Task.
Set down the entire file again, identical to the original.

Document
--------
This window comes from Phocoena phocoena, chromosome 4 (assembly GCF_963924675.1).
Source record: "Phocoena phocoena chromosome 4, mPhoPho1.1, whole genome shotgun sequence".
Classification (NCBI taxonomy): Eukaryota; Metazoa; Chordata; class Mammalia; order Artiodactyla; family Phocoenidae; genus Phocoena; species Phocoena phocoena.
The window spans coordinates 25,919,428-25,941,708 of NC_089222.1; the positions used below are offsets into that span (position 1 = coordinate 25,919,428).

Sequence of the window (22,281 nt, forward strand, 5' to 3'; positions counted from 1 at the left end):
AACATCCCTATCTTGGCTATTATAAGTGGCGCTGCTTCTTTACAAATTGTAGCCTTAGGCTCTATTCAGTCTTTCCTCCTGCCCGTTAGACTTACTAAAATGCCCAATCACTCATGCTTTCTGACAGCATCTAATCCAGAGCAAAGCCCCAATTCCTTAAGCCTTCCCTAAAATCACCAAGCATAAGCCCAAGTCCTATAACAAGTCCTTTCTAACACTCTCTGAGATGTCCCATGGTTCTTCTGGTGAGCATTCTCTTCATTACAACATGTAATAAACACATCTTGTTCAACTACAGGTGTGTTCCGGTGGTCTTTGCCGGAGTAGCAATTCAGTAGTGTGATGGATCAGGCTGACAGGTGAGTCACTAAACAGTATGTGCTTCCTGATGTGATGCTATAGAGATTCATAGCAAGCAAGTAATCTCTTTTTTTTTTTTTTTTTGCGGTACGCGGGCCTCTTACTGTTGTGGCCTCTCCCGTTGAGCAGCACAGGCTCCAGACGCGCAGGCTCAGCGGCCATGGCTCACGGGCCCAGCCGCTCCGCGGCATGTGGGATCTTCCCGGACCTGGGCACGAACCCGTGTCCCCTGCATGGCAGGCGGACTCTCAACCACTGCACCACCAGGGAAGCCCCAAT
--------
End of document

This window comes from Phocoena phocoena, chromosome 4 (assembly GCF_963924675.1).
Source record: "Phocoena phocoena chromosome 4, mPhoPho1.1, whole genome shotgun sequence".
Classification (NCBI taxonomy): Eukaryota; Metazoa; Chordata; class Mammalia; order Artiodactyla; family Phocoenidae; genus Phocoena; species Phocoena phocoena.
The window spans coordinates 25,919,428-25,941,708 of NC_089222.1; the positions used below are offsets into that span (position 1 = coordinate 25,919,428).

Sequence of the window (22,281 nt, forward strand, 5' to 3'; positions counted from 1 at the left end):
AACATCCCTATCTTGGCTATTATAAGTGGCGCTGCTTCTTTACAAATTGTAGCCTTAGGCTCTATTCAGTCTTTCCTCCTGCCCGTTAGACTTACTAAAATGCCCAATCACTCATGCTTTCTGACAGCATCTAATCCAGAGCAAAGCCCCAATTCCTTAAGCCTTCCCTAAAATCACCAAGCATAAGCCCAAGTCCTATAACAAGTCCTTTCTAACACTCTCTGAGATGTCCCATGGTTCTTCTGGTGAGCATTCTCTTCATTACAACATGTAATAAACACATCTTGTTCAACTACAGGTGTGTTCCGGTGGTCTTTGCCGGAGTAGCAATTCAGTAGTGTGATGGATCAGGCTGACAGGTGAGTCACTAAACAGTATGTGCTTCCTGATGTGATGCTATAGAGATTCATAGCAAGCAAGTAATCTCTTTTTTTTTTTTTTTTTGCGGTACGCGGGCCTCTTACTGTTGTGGCCTCTCCCGTTGAGCAGCACAGGCTCCAGACGCGCAGGCTCAGCGGCCATGGCTCACGGGCCCAGCCGCTCCGCGGCATGTGGGATCTTCCCGGACCTGGGCACGAACCCGTGTCCCCTGCATGGCAGGCGGACTCTCAACCACTGCACCACCAGGGAAGCCCCAAT